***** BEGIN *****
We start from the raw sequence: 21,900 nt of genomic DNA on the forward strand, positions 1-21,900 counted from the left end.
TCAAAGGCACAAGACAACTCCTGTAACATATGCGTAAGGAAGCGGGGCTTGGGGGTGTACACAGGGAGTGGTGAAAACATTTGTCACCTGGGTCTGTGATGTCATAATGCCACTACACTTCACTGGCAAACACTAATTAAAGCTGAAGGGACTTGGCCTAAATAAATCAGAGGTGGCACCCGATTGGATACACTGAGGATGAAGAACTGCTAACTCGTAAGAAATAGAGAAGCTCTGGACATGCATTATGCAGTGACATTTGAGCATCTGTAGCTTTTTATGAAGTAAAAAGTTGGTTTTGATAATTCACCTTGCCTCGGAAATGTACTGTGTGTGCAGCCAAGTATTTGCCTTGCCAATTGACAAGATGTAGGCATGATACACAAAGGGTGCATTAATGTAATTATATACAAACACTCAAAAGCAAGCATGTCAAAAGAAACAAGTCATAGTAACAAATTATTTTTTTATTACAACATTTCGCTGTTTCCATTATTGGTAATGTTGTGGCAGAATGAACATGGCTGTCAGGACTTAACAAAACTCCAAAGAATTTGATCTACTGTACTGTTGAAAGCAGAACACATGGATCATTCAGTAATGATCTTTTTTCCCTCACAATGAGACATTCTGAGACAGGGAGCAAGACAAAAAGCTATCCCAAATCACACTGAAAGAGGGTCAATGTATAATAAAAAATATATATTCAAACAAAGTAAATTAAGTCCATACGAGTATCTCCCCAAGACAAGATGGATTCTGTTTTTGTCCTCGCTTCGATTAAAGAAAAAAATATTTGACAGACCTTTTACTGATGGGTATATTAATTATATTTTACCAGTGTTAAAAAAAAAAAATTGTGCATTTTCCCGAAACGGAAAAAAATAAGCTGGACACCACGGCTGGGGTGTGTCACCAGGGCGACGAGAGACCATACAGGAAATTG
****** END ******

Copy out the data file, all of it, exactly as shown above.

We start from the raw sequence: 21,900 nt of genomic DNA on the forward strand, positions 1-21,900 counted from the left end.
TCAAAGGCACAAGACAACTCCTGTAACATATGCGTAAGGAAGCGGGGCTTGGGGGTGTACACAGGGAGTGGTGAAAACATTTGTCACCTGGGTCTGTGATGTCATAATGCCACTACACTTCACTGGCAAACACTAATTAAAGCTGAAGGGACTTGGCCTAAATAAATCAGAGGTGGCACCCGATTGGATACACTGAGGATGAAGAACTGCTAACTCGTAAGAAATAGAGAAGCTCTGGACATGCATTATGCAGTGACATTTGAGCATCTGTAGCTTTTTATGAAGTAAAAAGTTGGTTTTGATAATTCACCTTGCCTCGGAAATGTACTGTGTGTGCAGCCAAGTATTTGCCTTGCCAATTGACAAGATGTAGGCATGATACACAAAGGGTGCATTAATGTAATTATATACAAACACTCAAAAGCAAGCATGTCAAAAGAAACAAGTCATAGTAACAAATTATTTTTTTATTACAACATTTCGCTGTTTCCATTATTGGTAATGTTGTGGCAGAATGAACATGGCTGTCAGGACTTAACAAAACTCCAAAGAATTTGATCTACTGTACTGTTGAAAGCAGAACACATGGATCATTCAGTAATGATCTTTTTTCCCTCACAATGAGACATTCTGAGACAGGGAGCAAGACAAAAAGCTATCCCAAATCACACTGAAAGAGGGTCAATGTATAATAAAAAATATATATTCAAACAAAGTAAATTAAGTCCATACGAGTATCTCCCCAAGACAAGATGGATTCTGTTTTTGTCCTCGCTTCGATTAAAGAAAAAAATATTTGACAGACCTTTTACTGATGGGTATATTAATTATATTTTACCAGTGTTAAAAAAAAAAAATTGTGCATTTTCCCGAAACGGAAAAAAATAAGCTGGACACCACGGCTGGGGTGTGTCACCAGGGCGACGAGAGACCATACAGGAAATTG